E-B5 Visas for Canadians
Overview of the E-B5 United States Work Visa for Canadians
The purpose of the E-B5 United States Work Visa is to attract foreign capital to the United States, which in turn creates jobs for Americans. This is an investor visa category, with a minimum investment of $500,000 to $1,000,000.
Requirements for the E-B5 Work Visa
For the E-B5 Work Visa, there are three basic requirements. These requirements are as follows:
1. You must create or invest in a business that was created after November 19, 1990. 2. You must have invested at least $1 million (although in some cases you may be able to invest $500,000) in this business. 3. This business must create full-time jobs for at the very least, 10 United States workers. The meet these requirements, you may create an original business using the aforementioned minimum investment, purchase and restructure an organization that already exists to create a new commercial organization, or expand and existing business (created after November 1990) with your investment to create the required number of jobs.
Investments can include cash, cash equivalents, equipment, tangible property, inventory and more, all obtained using legal means.
Supporting Documents for the E-B5 Work Visa
When you want to obtain an E-B5 Work Visa, you must include a very large number of different supporting documents relating to yourself and to your business. These documents include:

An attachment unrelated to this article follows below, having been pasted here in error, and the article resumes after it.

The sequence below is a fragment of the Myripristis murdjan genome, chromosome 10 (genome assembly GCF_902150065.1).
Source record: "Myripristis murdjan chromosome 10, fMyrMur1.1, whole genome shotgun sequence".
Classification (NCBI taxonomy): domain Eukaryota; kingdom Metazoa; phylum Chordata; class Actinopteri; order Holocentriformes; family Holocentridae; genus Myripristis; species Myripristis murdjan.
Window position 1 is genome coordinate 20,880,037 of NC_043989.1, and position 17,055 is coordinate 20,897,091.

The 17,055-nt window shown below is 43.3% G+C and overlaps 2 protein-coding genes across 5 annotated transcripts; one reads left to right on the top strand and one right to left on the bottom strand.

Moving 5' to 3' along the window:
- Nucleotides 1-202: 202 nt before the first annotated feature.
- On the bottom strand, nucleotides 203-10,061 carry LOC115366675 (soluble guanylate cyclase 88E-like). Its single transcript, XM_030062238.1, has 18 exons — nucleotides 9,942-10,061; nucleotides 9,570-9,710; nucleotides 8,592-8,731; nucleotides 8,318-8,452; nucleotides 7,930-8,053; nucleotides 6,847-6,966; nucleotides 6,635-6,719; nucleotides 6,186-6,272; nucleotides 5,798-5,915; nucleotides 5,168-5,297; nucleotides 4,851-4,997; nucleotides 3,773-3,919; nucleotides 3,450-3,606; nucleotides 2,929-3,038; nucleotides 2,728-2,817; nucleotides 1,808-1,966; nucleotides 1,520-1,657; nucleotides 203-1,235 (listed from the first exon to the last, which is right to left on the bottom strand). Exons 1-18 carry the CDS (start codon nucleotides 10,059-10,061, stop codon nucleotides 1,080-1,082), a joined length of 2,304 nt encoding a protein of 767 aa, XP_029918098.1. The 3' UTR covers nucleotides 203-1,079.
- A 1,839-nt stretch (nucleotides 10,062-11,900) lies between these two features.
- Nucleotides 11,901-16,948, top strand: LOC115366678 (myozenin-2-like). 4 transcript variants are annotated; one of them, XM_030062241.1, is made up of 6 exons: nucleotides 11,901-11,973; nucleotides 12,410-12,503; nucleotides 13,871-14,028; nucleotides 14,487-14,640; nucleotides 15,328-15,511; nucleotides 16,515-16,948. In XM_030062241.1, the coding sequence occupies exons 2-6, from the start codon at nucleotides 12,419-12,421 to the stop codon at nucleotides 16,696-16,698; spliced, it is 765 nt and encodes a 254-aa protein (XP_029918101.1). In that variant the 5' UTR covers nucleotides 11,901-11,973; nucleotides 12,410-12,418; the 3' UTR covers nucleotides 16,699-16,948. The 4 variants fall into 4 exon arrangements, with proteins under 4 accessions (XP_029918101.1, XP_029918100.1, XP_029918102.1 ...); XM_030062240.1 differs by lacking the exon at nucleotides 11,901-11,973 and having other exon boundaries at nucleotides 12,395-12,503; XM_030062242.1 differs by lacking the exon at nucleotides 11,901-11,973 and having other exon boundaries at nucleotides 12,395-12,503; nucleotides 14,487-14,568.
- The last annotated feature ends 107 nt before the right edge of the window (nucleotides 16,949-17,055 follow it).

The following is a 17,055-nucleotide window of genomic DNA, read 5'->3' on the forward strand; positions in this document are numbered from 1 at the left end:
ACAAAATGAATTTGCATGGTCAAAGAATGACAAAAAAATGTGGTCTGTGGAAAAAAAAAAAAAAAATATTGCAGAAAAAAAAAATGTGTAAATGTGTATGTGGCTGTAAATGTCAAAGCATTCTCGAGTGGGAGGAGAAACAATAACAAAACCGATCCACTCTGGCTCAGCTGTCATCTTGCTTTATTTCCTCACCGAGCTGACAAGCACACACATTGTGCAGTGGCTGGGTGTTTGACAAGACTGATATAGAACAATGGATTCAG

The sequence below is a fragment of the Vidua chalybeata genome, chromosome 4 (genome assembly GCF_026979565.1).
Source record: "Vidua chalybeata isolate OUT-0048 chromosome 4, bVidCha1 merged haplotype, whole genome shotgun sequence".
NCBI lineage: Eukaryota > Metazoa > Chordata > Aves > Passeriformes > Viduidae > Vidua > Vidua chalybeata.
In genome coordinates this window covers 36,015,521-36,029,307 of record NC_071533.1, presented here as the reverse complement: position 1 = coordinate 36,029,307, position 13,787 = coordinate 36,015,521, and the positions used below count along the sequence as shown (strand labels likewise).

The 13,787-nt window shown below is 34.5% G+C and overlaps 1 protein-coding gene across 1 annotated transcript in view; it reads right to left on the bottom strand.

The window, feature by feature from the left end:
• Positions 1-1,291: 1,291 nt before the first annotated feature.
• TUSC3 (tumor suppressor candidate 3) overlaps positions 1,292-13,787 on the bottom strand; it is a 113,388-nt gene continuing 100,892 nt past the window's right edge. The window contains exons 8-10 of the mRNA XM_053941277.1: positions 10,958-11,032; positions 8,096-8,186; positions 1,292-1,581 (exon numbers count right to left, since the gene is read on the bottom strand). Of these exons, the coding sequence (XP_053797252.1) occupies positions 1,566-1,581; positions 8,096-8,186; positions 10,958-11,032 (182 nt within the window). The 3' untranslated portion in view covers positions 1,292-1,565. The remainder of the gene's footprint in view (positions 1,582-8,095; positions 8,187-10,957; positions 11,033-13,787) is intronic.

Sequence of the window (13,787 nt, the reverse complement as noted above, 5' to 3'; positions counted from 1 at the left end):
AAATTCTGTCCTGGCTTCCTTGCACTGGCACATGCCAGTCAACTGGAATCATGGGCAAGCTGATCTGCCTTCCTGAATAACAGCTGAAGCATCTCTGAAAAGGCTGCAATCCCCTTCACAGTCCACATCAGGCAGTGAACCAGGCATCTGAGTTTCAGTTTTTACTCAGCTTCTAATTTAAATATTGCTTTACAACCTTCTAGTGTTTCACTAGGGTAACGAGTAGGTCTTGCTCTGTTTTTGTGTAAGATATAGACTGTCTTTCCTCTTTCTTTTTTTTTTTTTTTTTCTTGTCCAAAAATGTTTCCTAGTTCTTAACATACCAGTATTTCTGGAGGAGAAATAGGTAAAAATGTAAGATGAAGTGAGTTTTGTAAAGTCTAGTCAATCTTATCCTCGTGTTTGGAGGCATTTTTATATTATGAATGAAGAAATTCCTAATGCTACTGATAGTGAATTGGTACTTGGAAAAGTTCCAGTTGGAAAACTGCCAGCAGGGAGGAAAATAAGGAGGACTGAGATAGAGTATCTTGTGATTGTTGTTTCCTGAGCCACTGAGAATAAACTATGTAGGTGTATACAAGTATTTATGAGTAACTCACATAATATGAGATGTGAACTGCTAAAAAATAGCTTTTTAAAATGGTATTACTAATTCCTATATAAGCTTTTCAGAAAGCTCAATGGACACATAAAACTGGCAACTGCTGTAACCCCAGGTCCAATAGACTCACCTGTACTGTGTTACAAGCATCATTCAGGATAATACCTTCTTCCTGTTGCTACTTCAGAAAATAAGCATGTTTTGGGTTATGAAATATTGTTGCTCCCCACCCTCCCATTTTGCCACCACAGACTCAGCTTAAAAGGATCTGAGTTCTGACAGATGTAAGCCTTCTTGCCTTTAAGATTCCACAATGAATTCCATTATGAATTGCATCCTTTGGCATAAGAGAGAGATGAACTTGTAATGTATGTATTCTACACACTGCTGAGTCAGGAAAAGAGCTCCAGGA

- Business plan
- Articles of incorporation
- State business licenses
- Documentation of source investment
- A statement of position or title and a description of duties
- Evidence of lease agreements
- Evidence that the required amount of capital has been transferred
- And more.
We can help you obtain an E-B5 United States Work Visa. For more information on this visa, please visit this page on our website here.
About Michael Niren
Michael is a graduate of Osgoode Hall Law School in Toronto. He is a member of the Law Society of Upper Canada, the Canadian Bar Association’s Citizenship and Immigration Section and the Associate Member of the American Bar Association. Read more
The content and comments of this blog are not legal advise and and may not be accurate or complete. If you require legal advice, contact a licensed legal practitioner directly. If you post on this blog, you assume full responsibility for disclosing your identity to the public and VisaPlace nor its affiliates are not responsible for protecting your privacy nor your identity concerning your participation in our blog and you assume any risks in participating.